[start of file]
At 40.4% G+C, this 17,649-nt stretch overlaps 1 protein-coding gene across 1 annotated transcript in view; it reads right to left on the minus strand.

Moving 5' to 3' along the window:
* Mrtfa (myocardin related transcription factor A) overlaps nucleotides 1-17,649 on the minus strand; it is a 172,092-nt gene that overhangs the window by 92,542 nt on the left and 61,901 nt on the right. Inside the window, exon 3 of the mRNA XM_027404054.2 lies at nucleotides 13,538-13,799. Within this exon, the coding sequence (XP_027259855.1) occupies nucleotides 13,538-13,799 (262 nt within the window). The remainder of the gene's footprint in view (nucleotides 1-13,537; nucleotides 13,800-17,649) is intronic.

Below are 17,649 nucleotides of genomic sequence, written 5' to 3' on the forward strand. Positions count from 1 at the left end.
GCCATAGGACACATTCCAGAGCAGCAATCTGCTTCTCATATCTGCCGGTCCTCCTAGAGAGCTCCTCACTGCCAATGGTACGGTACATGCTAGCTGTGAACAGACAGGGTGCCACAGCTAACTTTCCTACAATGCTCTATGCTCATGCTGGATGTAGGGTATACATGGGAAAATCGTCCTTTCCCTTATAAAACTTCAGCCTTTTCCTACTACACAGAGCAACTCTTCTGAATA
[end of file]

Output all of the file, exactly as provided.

At 40.4% G+C, this 17,649-nt stretch overlaps 1 protein-coding gene across 1 annotated transcript in view; it reads right to left on the minus strand.

Moving 5' to 3' along the window:
* Mrtfa (myocardin related transcription factor A) overlaps nucleotides 1-17,649 on the minus strand; it is a 172,092-nt gene that overhangs the window by 92,542 nt on the left and 61,901 nt on the right. Inside the window, exon 3 of the mRNA XM_027404054.2 lies at nucleotides 13,538-13,799. Within this exon, the coding sequence (XP_027259855.1) occupies nucleotides 13,538-13,799 (262 nt within the window). The remainder of the gene's footprint in view (nucleotides 1-13,537; nucleotides 13,800-17,649) is intronic.

Below are 17,649 nucleotides of genomic sequence, written 5' to 3' on the forward strand. Positions count from 1 at the left end.
GCCATAGGACACATTCCAGAGCAGCAATCTGCTTCTCATATCTGCCGGTCCTCCTAGAGAGCTCCTCACTGCCAATGGTACGGTACATGCTAGCTGTGAACAGACAGGGTGCCACAGCTAACTTTCCTACAATGCTCTATGCTCATGCTGGATGTAGGGTATACATGGGAAAATCGTCCTTTCCCTTATAAAACTTCAGCCTTTTCCTACTACACAGAGCAACTCTTCTGAATA